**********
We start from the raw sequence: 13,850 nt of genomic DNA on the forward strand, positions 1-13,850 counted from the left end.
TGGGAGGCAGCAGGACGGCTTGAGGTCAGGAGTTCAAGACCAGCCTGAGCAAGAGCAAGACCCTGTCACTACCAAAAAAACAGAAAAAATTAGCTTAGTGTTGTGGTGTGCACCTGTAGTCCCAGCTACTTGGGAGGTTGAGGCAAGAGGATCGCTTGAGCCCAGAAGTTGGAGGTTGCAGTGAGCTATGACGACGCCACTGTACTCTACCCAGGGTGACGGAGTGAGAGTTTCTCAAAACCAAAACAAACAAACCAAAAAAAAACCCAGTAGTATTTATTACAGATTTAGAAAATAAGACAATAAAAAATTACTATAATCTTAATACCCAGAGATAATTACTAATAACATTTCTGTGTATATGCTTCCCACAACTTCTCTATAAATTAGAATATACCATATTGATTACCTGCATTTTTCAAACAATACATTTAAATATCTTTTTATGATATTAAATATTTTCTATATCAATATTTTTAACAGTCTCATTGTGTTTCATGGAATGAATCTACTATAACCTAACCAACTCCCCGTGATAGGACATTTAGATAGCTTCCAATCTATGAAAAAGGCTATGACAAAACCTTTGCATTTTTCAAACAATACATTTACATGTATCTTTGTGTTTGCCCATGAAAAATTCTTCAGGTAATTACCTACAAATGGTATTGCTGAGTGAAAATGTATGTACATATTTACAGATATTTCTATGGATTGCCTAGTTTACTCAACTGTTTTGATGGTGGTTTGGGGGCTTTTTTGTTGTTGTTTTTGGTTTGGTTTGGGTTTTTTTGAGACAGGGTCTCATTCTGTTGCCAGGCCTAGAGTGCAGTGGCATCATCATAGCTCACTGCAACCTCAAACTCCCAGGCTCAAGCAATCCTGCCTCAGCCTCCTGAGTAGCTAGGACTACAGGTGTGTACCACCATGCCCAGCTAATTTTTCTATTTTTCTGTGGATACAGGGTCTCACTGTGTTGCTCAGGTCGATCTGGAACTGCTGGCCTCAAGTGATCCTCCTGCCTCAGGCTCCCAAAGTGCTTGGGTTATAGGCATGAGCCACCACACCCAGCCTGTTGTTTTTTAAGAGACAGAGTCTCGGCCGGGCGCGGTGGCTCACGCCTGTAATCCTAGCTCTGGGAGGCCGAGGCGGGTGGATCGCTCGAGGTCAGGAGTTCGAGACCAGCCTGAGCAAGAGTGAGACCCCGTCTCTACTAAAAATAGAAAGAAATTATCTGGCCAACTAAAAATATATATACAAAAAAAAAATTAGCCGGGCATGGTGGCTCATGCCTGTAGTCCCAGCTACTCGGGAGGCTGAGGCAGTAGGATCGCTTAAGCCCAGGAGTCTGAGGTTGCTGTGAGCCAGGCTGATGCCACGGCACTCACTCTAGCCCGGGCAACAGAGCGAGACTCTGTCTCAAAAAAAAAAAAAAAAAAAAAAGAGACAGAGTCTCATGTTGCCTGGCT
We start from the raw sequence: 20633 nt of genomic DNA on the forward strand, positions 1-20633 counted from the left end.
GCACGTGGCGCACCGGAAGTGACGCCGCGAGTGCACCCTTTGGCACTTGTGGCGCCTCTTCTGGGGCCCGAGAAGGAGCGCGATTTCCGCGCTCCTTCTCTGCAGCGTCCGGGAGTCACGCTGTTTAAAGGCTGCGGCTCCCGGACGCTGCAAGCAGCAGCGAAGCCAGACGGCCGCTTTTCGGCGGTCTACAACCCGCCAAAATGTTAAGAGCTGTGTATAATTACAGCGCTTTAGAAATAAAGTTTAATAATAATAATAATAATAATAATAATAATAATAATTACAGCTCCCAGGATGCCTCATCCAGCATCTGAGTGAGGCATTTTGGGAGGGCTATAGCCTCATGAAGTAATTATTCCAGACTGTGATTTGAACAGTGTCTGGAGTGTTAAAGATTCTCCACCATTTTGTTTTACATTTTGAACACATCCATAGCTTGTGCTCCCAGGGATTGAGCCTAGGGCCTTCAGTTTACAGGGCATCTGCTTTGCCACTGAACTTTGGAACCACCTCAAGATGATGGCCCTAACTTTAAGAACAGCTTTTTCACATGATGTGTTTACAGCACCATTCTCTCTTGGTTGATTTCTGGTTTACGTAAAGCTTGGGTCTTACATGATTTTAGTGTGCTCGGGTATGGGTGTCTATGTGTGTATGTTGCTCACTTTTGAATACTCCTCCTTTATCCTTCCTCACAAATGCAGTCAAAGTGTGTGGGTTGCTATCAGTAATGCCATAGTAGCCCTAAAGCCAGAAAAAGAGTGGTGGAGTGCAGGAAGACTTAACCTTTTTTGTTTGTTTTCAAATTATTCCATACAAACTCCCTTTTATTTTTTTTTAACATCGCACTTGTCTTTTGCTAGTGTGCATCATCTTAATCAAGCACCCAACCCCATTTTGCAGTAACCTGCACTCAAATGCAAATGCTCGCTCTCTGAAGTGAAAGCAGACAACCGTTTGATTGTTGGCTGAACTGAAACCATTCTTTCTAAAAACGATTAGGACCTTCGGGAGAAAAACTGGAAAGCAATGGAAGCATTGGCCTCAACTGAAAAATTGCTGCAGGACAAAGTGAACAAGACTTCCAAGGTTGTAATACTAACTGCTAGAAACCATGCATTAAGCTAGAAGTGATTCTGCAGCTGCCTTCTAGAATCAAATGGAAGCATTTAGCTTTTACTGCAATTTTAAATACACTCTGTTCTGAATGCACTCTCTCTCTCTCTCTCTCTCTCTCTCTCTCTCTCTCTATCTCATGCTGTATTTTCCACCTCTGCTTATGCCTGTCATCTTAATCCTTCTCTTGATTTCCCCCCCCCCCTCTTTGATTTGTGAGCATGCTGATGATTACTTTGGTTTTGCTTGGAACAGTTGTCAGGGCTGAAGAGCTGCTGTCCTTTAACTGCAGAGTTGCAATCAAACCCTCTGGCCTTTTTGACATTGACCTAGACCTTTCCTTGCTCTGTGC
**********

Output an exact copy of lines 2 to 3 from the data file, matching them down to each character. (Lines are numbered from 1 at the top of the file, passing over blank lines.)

TGGGAGGCAGCAGGACGGCTTGAGGTCAGGAGTTCAAGACCAGCCTGAGCAAGAGCAAGACCCTGTCACTACCAAAAAAACAGAAAAAATTAGCTTAGTGTTGTGGTGTGCACCTGTAGTCCCAGCTACTTGGGAGGTTGAGGCAAGAGGATCGCTTGAGCCCAGAAGTTGGAGGTTGCAGTGAGCTATGACGACGCCACTGTACTCTACCCAGGGTGACGGAGTGAGAGTTTCTCAAAACCAAAACAAACAAACCAAAAAAAAACCCAGTAGTATTTATTACAGATTTAGAAAATAAGACAATAAAAAATTACTATAATCTTAATACCCAGAGATAATTACTAATAACATTTCTGTGTATATGCTTCCCACAACTTCTCTATAAATTAGAATATACCATATTGATTACCTGCATTTTTCAAACAATACATTTAAATATCTTTTTATGATATTAAATATTTTCTATATCAATATTTTTAACAGTCTCATTGTGTTTCATGGAATGAATCTACTATAACCTAACCAACTCCCCGTGATAGGACATTTAGATAGCTTCCAATCTATGAAAAAGGCTATGACAAAACCTTTGCATTTTTCAAACAATACATTTACATGTATCTTTGTGTTTGCCCATGAAAAATTCTTCAGGTAATTACCTACAAATGGTATTGCTGAGTGAAAATGTATGTACATATTTACAGATATTTCTATGGATTGCCTAGTTTACTCAACTGTTTTGATGGTGGTTTGGGGGCTTTTTTGTTGTTGTTTTTGGTTTGGTTTGGGTTTTTTTGAGACAGGGTCTCATTCTGTTGCCAGGCCTAGAGTGCAGTGGCATCATCATAGCTCACTGCAACCTCAAACTCCCAGGCTCAAGCAATCCTGCCTCAGCCTCCTGAGTAGCTAGGACTACAGGTGTGTACCACCATGCCCAGCTAATTTTTCTATTTTTCTGTGGATACAGGGTCTCACTGTGTTGCTCAGGTCGATCTGGAACTGCTGGCCTCAAGTGATCCTCCTGCCTCAGGCTCCCAAAGTGCTTGGGTTATAGGCATGAGCCACCACACCCAGCCTGTTGTTTTTTAAGAGACAGAGTCTCGGCCGGGCGCGGTGGCTCACGCCTGTAATCCTAGCTCTGGGAGGCCGAGGCGGGTGGATCGCTCGAGGTCAGGAGTTCGAGACCAGCCTGAGCAAGAGTGAGACCCCGTCTCTACTAAAAATAGAAAGAAATTATCTGGCCAACTAAAAATATATATACAAAAAAAAAATTAGCCGGGCATGGTGGCTCATGCCTGTAGTCCCAGCTACTCGGGAGGCTGAGGCAGTAGGATCGCTTAAGCCCAGGAGTCTGAGGTTGCTGTGAGCCAGGCTGATGCCACGGCACTCACTCTAGCCCGGGCAACAGAGCGAGACTCTGTCTCAAAAAAAAAAAAAAAAAAAAAAGAGACAGAGTCTCATGTTGCCTGGCT
We start from the raw sequence: 20633 nt of genomic DNA on the forward strand, positions 1-20633 counted from the left end.